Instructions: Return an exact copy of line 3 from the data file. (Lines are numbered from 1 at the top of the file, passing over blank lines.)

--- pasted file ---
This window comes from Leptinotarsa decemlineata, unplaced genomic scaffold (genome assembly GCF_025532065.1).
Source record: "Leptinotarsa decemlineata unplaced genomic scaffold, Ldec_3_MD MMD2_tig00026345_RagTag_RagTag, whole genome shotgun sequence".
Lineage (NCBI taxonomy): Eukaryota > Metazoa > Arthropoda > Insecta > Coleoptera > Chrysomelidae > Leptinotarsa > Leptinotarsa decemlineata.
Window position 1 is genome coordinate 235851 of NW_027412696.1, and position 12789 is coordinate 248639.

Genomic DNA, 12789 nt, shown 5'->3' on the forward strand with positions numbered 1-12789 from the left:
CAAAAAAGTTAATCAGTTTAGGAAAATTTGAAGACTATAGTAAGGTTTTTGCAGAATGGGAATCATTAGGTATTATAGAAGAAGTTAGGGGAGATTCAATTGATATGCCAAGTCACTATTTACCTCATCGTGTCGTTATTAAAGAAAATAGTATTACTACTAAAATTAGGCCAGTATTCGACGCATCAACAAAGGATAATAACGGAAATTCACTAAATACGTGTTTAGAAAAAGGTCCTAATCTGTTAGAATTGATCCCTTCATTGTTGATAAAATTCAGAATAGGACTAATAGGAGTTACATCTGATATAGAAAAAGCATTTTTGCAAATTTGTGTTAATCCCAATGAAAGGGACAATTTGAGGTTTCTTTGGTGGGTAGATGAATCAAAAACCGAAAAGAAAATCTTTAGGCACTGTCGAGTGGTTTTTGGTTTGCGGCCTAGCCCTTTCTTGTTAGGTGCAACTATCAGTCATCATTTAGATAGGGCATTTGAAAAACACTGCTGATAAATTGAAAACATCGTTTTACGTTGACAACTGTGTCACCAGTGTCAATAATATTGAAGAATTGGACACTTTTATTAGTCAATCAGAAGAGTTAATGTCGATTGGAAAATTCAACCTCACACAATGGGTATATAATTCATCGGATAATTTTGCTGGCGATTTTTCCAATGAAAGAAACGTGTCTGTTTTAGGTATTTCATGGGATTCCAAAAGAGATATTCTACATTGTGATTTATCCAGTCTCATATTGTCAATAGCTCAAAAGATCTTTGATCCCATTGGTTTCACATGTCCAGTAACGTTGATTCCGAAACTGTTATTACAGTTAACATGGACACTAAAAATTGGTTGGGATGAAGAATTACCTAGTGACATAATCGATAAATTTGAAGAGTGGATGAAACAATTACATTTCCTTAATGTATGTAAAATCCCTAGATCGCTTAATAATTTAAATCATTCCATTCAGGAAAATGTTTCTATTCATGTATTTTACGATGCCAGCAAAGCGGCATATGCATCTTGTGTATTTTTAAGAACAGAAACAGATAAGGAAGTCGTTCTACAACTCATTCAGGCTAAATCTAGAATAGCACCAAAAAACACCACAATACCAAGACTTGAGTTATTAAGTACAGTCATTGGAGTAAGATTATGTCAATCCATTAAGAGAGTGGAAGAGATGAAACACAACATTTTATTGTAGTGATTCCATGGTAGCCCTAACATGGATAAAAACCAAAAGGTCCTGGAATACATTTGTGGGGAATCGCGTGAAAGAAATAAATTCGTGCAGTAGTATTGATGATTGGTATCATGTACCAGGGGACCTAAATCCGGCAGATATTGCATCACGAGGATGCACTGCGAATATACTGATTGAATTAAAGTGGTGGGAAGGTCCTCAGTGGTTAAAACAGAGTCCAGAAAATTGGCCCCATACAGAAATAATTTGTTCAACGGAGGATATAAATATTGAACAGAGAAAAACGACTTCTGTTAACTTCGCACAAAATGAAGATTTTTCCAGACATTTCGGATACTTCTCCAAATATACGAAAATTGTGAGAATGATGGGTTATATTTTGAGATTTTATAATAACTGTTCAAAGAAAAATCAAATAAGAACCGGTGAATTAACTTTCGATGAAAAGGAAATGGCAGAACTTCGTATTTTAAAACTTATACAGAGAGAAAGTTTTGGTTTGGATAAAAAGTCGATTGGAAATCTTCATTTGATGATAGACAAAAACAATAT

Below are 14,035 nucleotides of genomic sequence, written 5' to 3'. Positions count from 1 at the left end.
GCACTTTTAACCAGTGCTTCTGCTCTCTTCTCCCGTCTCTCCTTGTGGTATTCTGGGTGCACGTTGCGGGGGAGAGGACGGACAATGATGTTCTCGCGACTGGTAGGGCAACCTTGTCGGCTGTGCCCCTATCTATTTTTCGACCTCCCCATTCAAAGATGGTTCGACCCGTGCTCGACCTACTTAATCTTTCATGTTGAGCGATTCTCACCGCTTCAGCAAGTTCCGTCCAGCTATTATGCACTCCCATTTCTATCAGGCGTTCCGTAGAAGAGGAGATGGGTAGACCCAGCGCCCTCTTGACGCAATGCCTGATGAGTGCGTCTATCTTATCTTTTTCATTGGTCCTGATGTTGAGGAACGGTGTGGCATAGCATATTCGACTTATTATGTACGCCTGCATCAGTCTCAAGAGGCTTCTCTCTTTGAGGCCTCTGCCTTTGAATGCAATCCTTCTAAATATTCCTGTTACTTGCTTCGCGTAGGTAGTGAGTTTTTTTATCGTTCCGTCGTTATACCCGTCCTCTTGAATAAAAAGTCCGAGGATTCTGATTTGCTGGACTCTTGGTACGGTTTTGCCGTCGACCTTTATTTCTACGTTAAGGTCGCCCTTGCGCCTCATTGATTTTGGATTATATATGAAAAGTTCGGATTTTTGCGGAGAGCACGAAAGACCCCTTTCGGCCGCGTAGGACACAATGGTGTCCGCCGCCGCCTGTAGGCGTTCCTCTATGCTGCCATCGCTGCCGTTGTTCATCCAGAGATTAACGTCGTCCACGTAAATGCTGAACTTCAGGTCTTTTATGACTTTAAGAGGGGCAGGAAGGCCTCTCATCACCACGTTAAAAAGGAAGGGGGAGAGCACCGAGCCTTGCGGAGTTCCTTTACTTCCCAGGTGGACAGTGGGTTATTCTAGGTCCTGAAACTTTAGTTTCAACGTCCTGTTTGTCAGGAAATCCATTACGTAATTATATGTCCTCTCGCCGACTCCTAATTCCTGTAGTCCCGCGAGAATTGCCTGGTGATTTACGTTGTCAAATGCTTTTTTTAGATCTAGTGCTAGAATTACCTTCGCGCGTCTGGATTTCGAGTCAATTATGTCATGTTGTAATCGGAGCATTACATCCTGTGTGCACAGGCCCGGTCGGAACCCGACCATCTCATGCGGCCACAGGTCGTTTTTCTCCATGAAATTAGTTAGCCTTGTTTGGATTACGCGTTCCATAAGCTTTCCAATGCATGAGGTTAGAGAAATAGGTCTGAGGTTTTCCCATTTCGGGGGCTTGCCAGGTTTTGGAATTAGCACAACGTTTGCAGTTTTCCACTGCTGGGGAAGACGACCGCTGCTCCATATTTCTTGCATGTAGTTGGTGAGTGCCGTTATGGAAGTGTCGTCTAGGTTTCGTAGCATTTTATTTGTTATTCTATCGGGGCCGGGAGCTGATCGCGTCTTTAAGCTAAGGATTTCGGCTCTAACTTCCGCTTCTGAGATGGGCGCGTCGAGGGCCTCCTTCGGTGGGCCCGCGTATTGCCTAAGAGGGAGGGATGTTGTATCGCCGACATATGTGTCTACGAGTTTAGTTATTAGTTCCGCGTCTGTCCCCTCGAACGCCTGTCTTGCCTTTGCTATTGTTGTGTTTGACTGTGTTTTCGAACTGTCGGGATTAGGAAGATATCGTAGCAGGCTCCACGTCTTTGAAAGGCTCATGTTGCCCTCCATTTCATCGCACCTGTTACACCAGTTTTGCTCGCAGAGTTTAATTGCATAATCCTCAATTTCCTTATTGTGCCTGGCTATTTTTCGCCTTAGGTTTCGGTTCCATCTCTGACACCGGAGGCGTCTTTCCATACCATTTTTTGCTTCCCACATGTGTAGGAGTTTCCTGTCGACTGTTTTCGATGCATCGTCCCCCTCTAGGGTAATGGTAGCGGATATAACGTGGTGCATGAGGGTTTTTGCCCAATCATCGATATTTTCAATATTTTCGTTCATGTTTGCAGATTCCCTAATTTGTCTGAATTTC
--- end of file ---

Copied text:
Lineage (NCBI taxonomy): Eukaryota > Metazoa > Arthropoda > Insecta > Coleoptera > Chrysomelidae > Leptinotarsa > Leptinotarsa decemlineata.